first pond may need to be drained periodically for vegetation 
management and sediment removal; triggers for such actions will be 
developed as part of the adaptive management plan. Water discharged 
from the first pond would flow into other ponds, and from there into 
further ponds or into the Salton Sea.
    A variety of methods for managing salinity will be thoroughly 
evaluated in the EIR/EIS. Several methods are currently under 
consideration, although additional methods may be identified as part of 
the scoping process and as a result of special studies that are 
underway. The method currently being considered is evapo-concentration 
of salts, which would result in higher salinity in each subsequent pond 
until the maximum salinity suitable for optimal biological productivity 
was achieved. Once the maximum desired salinity was achieved, the next 
series of ponds could again initially be supplied by river water.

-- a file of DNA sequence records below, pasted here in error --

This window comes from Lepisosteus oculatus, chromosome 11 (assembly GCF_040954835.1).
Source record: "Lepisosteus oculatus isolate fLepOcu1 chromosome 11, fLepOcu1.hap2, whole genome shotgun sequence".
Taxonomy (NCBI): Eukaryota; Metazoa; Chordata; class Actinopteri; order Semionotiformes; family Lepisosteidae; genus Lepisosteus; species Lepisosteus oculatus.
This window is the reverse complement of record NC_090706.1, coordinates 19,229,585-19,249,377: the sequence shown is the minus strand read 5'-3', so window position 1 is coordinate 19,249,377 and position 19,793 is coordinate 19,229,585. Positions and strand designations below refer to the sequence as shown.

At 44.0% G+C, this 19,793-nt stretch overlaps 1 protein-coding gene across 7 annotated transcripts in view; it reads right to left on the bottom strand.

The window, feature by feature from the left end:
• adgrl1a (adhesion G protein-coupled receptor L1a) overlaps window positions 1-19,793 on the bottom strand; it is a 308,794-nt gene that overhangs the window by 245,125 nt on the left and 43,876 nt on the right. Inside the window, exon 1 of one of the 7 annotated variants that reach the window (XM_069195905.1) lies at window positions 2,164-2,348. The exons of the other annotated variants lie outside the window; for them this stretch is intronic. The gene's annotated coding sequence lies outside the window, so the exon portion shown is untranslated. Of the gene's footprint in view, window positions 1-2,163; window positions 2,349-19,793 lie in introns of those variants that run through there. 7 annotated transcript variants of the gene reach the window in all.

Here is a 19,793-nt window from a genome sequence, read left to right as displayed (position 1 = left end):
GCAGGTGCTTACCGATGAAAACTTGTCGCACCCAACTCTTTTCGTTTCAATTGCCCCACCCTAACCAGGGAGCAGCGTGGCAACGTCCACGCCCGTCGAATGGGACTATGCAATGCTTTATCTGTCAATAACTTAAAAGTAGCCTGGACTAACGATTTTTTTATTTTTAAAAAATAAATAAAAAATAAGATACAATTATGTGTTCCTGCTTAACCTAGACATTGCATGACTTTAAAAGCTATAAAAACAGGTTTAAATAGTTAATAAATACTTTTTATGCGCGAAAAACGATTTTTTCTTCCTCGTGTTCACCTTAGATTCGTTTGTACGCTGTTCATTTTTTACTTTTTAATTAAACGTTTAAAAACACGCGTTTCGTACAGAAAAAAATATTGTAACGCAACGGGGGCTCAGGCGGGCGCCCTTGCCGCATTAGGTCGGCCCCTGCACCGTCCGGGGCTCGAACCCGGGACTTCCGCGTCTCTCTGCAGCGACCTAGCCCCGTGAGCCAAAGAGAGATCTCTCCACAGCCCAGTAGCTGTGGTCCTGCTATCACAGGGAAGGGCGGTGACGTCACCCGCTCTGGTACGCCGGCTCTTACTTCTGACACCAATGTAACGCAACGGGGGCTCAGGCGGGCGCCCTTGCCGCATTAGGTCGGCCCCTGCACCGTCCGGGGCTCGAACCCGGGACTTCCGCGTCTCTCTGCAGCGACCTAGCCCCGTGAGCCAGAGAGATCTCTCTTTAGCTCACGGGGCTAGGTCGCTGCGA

Saline water from the earlier ponds could be blended with river water 
to obtain targeted salinities in some of the newer ponds. If not needed 
for blending in the next phase of ponds, saline water from the ponds 
would discharge to the Salton Sea. This process would result in a mix 
of salinities throughout the SCH complex, with salinities being managed 
by balancing river inflow, evaporation, and discharge. Higher 
salinities in the initial ponds, if needed, also could be achieved by 
temporarily blending diverted river water with saline water pumped from 
the Salton Sea. If necessary, temporary pumping could also be used to 
initially achieve the targeted salinities in subsequent series of 
ponds, but longer-term salinity management would be maintained by 
balancing inflows, evaporation, and discharge. If additional salt water 
were needed in future years to maintain salinity, saline water from the 
higher salinity ponds could be recirculated to the lower salinity 
ponds.
    Siting SCH ponds adjacent to the confluence of the New, Alamo, or 
Whitewater rivers and the Salton Sea would minimize the need for 
conveyance facilities to transport freshwater from these rivers to the 
ponds. Water flow from the rivers and between the ponds could be 
controlled with valves to be able to respond to varying evaporation or 
seepage rates and to allow changes in operations to modify salinity or